“By offering our members and clients credit cards from two payment networks, one of which is MasterCard, we’re helping them take advantage of the unique benefits of each network and giving them the option to manage all their accounts through a single financial institution.”

Brian Lang, president of MasterCard Canada, said: “We’re proud to partner with Desjardins, Canada’s leading financial co-operative group, and thrilled to note that with this partnership MasterCard demonstrates that we are a partner of choice for all major banks and financial institutions in Canada.”

mastercardCo-operative – private partnerships are also emerging in the UK. The Midcounties Co-operative recently launched a partnership with Coffee Republic, hosting franchises in locations including the society’s new 7,000 sq. ft. store in Walsall.

Coffee Republic has created its first Fairtrade coffee specifically for the partnership. The chain had come fourth in Ethical Consumer’s guide to coffee shops, with an overall rating of 7.5 out of 20. It scored poorly on Fairtrade – which, before the partnership with Midcounties, it did not offer.

The Fairtraide coffee available in the new locations was developed to meet international standards, in line with Midcounties’ commitment to providing a better deal for producers in the developing world.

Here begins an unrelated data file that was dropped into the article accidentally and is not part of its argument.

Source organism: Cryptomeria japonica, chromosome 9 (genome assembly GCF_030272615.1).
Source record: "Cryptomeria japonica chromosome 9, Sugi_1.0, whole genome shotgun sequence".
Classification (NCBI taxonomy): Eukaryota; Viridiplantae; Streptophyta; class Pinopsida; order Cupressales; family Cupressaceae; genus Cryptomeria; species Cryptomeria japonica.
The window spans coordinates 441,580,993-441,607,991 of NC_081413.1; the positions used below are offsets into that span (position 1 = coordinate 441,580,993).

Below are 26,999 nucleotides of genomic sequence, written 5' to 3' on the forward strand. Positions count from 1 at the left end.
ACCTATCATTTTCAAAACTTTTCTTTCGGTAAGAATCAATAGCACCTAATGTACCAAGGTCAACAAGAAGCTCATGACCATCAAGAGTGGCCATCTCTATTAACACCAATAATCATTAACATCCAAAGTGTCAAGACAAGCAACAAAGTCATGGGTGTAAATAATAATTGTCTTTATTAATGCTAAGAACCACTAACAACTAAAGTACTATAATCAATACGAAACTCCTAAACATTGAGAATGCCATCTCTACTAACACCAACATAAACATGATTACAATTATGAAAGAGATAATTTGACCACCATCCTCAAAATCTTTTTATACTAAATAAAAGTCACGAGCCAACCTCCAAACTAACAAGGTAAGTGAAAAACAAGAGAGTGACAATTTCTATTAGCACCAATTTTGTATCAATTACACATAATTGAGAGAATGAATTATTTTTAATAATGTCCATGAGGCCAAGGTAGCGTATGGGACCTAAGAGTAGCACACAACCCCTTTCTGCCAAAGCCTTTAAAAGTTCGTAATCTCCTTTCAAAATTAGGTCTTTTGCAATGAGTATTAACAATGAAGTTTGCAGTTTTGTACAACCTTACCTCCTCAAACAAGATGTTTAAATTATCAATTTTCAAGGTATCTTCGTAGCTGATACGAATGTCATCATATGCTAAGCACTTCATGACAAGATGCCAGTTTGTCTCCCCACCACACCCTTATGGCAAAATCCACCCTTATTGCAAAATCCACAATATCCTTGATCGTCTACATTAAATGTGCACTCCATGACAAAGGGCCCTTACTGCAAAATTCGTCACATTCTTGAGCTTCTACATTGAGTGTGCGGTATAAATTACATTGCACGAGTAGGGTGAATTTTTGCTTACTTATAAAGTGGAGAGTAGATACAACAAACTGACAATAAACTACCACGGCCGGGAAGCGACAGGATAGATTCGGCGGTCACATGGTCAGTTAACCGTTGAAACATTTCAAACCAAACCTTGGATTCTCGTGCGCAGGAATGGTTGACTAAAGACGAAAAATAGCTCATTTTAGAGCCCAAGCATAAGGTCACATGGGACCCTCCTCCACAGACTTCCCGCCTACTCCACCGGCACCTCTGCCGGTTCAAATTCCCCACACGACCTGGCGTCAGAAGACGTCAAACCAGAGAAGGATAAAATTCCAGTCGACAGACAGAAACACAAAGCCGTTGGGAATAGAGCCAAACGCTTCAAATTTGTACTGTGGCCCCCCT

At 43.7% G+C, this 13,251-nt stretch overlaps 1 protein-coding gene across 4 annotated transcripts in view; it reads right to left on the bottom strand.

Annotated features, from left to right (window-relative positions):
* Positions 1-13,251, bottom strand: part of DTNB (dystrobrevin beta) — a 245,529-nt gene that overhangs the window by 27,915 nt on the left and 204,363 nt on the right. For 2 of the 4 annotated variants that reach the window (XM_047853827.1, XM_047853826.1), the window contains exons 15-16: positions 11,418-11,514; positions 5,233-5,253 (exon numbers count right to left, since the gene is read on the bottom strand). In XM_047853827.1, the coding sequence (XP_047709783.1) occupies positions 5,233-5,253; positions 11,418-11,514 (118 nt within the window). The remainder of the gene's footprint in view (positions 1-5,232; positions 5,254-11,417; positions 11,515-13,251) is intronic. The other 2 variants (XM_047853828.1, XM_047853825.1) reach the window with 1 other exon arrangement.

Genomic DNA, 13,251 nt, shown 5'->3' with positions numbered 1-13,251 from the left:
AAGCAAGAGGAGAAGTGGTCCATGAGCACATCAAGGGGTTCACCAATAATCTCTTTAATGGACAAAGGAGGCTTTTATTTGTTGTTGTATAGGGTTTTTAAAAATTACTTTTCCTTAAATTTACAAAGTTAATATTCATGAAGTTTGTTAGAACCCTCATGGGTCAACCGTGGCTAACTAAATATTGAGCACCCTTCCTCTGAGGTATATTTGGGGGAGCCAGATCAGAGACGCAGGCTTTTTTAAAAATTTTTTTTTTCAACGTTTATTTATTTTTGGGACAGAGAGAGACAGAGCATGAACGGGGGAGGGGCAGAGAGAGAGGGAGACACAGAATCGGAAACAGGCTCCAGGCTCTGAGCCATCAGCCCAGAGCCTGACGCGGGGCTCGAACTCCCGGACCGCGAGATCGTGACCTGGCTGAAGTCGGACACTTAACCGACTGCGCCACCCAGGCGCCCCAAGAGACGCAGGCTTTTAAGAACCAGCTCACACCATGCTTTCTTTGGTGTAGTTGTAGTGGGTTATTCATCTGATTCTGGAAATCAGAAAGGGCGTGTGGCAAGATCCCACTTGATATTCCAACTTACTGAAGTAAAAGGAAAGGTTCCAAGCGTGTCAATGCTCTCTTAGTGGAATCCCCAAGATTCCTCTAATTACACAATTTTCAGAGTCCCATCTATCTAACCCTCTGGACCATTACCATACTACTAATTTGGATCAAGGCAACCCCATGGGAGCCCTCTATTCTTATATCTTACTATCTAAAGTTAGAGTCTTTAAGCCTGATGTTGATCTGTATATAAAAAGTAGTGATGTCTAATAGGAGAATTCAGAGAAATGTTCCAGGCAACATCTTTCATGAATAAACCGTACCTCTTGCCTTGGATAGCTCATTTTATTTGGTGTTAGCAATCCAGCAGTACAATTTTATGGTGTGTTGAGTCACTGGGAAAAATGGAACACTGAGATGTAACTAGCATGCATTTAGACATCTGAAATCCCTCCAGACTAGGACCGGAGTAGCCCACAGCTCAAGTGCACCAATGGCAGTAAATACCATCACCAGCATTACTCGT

Midcounties, which has signed similar agreements with high street retailers including Bon Marché, Brantano and the Works, is a winner of the Queen’s Award for Enterprise in Sustainable Development and has achieved a 4.5 star rating in Business in the Community’s annual benchmark of responsible business, the Corporate Responsibility Index.

Midcounties store manager Oliver Holden with staff at the new instore Coffee Republic
Midcounties store manager Oliver Holden with staff at the new in-store Coffee Republic

Coffee Republic intends to open 10 cafés in Midcounties Co-operative Food stores before the end of 2016. Phil Ponsonby, group general manager at the Midcounties Co-operative Food, said Coffee Republic shared the co-op’s values of providing a quality service to customers.

“This agreement will benefit the local communities we serve by providing a welcoming environment in which to meet, as we look to further enhance the shopping experience offered in our stores,” he said.

Richard Shakespeare, head of franchising at Coffee Republic, said: “We pride ourselves on offering a friendly, relaxing and welcoming environment, and we believe our partnership with Midcounties aligns well with this philosophy.

“The opening of these supermarket cafés forms a fundamental part of our strategy to increase our reach across the UK by focusing on new franchises, and we look forward to inviting shoppers to join the Coffee Republic Revolution.”

Coffee Republic is looking to offer fair-trade coffee across their chains as an alternative and they are already Rain Forest Alliance certified.

All these initiatives point towards an increasing interest among multinational corporations to form new partnerships with co-operatives.